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From Rob Weir <>
Subject Re: Not new but under a new hat
Date Wed, 28 Sep 2011 13:52:46 GMT
On Wed, Sep 28, 2011 at 9:20 AM, Ian Lynch <> wrote:
> On 28 September 2011 13:45, Rob Weir <> wrote:
>> On Wed, Sep 28, 2011 at 8:36 AM, Thorsten Behrens
>> <> wrote:
>> > Jürgen Schmidt wrote:
>> >> > > It is still early enough to reunify the code base and use the
>> >> > > known brand OpenOffice for a binary release. It would be the best
>> >> > > choice for our users.
>> >> > >
>> >> > Please correct me if I'm wrong, but binary releases bearing that
>> >> > name can only be made by the ASF, or can they?
>> >> >
>> >>
>> >> how are other Apache projects find there way in a Linux distro? For AOO
>> it
>> >> can be probably handled in the same way.
>> >>
>> > There's precious little Apache projects with gui, and splash screen
>> > FWIW - reading again, it's
>> > very unlikely that anyone but Apache can publish OOo-branded
>> > binaries, and/or make material additions to an official tarball
>> > release. So "reunify as OOo" sounds very much like a non-starter to
>> > me.
>> >
>> If you have a specific proposal for use of Apache-owned trademarks,
>> then you are welcome to submit it to this list.  We can then review,
>> discuss and make a recommendation to Apache branding.
> Yes it is straightforward, I have been through the process so I can vouch
> for it from first hand experience.
>> But I think reunification is more than brand reunification.  Simply
>> renaming LO to OOo would only confuse the users, since the products
>> differ in features and quality.
> Which is why I suggested LibO on Linux and AOO on Windows and Mac. Google
> has different brand names for Chrome on Windows and Linux.
>>  Before we think of brand concerns, I
>> think we first need progress on community, license and code, first at
>> the level of greater collaboration, then greater compatibility, then
>> maybe reunification.
> The thing that matters is reunification of a core of code that makes more
> efficient use of the developer resources for both communities. It seems to
> me that there is a logic in relating the licensing to proprietary platforms
> like Windows and Mac and Open Source like Linux. So if TDF focussed its
> resources on fantastic builds for Linux and perhaps Android and ASF on
> Windows and Mac it immediately makes things more manageable. There can be
> common contributions to core code like libraries at Apache under the ASF
> license which then come down to LGPL in any case. It would make it possible
> to manage resources optimally within the constraint of having two distinct
> communities. Names and branding can be sorted out if there is a political
> will to share and optimise  development. I would say that the primary goal
> is to further odf as the universal standard. That will be best achieved by
> combining development resources not fragmenting them. We should put politics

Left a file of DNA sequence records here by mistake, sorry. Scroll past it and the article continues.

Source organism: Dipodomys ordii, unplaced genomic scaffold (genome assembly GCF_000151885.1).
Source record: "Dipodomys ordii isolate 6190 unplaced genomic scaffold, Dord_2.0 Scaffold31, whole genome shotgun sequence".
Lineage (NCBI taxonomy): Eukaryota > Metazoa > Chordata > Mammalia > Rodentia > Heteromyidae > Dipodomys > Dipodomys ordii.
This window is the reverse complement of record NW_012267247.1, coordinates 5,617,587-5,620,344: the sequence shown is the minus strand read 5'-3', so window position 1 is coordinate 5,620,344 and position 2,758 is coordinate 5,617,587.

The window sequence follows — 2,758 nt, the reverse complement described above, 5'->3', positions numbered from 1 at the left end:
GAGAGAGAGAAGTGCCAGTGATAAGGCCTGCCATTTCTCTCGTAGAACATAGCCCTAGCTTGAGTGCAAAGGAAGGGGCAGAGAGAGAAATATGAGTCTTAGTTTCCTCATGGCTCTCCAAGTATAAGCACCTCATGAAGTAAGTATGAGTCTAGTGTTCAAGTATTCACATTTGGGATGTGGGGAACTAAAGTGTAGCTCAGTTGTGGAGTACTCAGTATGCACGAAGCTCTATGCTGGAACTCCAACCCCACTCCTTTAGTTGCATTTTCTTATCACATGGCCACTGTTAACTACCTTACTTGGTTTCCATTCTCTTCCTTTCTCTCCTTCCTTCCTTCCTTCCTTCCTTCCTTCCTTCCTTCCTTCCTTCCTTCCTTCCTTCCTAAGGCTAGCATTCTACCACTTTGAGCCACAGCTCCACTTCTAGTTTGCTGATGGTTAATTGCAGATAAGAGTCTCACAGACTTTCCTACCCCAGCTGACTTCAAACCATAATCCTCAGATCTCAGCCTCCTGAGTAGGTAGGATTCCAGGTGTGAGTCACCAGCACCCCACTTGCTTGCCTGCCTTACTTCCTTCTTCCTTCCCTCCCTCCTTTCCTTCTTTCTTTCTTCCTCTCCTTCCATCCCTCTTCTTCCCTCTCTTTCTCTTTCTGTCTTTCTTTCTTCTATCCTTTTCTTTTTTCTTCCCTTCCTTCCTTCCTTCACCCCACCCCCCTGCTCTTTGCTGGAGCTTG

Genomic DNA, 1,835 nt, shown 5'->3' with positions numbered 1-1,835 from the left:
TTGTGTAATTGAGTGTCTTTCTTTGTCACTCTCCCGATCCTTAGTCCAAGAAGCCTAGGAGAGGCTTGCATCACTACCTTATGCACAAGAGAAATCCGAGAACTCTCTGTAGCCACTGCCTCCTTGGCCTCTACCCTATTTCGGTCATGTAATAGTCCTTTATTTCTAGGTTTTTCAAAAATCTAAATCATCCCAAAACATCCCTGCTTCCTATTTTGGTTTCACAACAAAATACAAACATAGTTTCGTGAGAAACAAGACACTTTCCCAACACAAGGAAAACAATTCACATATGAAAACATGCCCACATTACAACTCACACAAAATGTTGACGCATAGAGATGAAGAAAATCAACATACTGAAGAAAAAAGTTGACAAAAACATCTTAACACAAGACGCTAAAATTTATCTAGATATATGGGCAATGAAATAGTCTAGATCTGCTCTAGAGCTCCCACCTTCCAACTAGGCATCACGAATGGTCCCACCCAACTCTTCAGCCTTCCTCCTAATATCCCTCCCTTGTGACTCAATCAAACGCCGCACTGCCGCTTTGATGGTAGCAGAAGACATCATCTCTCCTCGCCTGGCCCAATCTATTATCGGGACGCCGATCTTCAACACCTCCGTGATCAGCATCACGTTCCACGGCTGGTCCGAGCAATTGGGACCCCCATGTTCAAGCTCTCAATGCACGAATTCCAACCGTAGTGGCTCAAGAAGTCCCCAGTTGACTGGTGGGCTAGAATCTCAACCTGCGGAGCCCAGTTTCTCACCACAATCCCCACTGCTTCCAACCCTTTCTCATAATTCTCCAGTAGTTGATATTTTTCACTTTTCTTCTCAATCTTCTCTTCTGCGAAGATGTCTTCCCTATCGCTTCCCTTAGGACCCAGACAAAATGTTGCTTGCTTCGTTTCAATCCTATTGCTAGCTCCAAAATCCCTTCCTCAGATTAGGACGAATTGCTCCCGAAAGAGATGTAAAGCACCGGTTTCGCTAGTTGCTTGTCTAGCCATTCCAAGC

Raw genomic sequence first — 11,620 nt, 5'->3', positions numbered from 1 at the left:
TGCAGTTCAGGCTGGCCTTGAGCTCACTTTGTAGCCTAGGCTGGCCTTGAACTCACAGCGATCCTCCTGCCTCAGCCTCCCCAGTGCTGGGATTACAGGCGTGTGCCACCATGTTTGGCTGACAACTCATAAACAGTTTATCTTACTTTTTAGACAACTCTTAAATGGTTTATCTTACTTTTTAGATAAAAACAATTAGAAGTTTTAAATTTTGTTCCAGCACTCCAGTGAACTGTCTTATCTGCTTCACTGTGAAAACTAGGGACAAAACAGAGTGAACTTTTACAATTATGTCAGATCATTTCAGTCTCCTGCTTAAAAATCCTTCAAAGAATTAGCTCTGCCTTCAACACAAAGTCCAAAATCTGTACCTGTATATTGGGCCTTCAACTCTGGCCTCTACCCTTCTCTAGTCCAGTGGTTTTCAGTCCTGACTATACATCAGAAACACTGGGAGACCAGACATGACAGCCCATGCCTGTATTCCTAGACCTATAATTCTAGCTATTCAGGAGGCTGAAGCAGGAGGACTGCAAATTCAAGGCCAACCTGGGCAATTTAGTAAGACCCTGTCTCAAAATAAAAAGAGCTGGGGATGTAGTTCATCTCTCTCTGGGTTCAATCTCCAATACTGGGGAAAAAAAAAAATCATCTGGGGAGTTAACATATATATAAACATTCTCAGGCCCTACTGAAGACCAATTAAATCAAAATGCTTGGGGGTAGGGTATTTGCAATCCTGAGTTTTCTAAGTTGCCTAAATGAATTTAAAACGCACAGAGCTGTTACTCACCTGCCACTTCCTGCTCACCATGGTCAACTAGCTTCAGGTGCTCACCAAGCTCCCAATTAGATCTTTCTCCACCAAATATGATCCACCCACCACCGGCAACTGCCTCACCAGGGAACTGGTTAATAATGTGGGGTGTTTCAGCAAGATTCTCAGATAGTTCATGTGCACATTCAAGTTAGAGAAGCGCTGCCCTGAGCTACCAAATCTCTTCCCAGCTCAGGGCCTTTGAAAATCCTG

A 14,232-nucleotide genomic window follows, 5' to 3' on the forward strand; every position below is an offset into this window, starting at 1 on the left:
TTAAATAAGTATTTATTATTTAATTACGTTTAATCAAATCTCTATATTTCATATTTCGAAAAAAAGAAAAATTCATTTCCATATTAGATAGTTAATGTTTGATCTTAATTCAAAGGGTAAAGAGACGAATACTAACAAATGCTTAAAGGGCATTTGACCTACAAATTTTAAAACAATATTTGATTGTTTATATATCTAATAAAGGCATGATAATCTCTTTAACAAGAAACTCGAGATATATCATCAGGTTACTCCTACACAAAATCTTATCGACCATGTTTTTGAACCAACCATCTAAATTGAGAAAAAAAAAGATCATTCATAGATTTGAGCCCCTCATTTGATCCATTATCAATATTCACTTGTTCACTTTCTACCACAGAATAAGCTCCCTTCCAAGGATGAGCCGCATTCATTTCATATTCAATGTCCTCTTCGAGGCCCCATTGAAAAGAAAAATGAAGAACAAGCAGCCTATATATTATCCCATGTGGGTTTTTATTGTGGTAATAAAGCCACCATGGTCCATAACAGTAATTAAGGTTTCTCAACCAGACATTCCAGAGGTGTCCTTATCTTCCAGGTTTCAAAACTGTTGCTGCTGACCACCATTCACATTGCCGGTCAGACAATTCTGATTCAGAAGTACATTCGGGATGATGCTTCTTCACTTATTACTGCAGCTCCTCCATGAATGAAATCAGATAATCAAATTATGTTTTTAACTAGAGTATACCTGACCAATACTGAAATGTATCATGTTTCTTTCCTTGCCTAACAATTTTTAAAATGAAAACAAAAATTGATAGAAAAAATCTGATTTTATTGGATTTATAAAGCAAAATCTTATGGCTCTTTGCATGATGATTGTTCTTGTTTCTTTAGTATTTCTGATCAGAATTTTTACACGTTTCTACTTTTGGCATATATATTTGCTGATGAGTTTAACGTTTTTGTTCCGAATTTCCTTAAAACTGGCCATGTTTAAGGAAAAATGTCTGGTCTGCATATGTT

> aside and work out how to best achieve the primary goal with the available
> resources.  Find the reasons why we can make it work, not all the reasons it
> won't work.

If TDF wants to take the AOOo source code and build it, with or
without enhancements, and release it under the name "LibreOffice" for
use with Linux distros, then they are welcome to do that.  They need
no additional permissions from Apache or this project.  If they wanted
us to have a link on our webpage to their Linux distro, that is easy
to do as well.

If you look at other Apache C++ projects you see a similar thing.  For
example. Subversion release are officially only source releases, but
they then point to 3rd party binary builds, with a disclaimer:

But note that in any given platform there are multiple 3rd party
releases.  There is no exclusivity.  Similarly, I'd expect that we
would list IBM Symphony releases, on all platforms, once we are
derived from AOOo source.

I think it comes down to this:  We have different derivatives of OOo:
LO, Symphony, RedOffice, etc.  There is even a "LibreOffice, Novell
Edition" out there if you want "peace of mind" (their words) [1].   If
the different releases are going to distinguish themselves at the
edges, in terms of support, warranty, bundled add-ins and extensions,
branding, etc., then it benefits all of us to simply work on the core
in one place.  But if the products (and their communities and
corporate sponsors) wish to diverge their feature sets then this is
trickier to handle.

In any case, I think we should avoid treating LO or AOOo as a unified
mass of opinion, where every participant in each project thinks
identically and agrees.  I know there are many LO participants who
joined that project out of opposition to Oracle's neglect of OOo, but
without any great love of Novell/SUSE and their entanglements with
Microsoft.  But at the time there were no good alternatives.

Things are different now.  Now they have an alternative in AOOo.  We
should continue to move forward with our vision.  As our project and
community develops and we get closer to a solid release, the power of
an open, meritocratic development process at Apache will be more
evident.  The volunteer who easily moved from OOo to LO will easily
move to AOOo once we show ourselves to have progress, vitality,
encouragement and fun.  But we have a lot of work to get there.  But
this is not a race to see who can reformat code indentation in 8
million lines of code the fastest.   Honestly, the state of the
community in 6 months is more critical than the state of the code in 6
months.  The community is the platform we build the project on.



> --
> Ian
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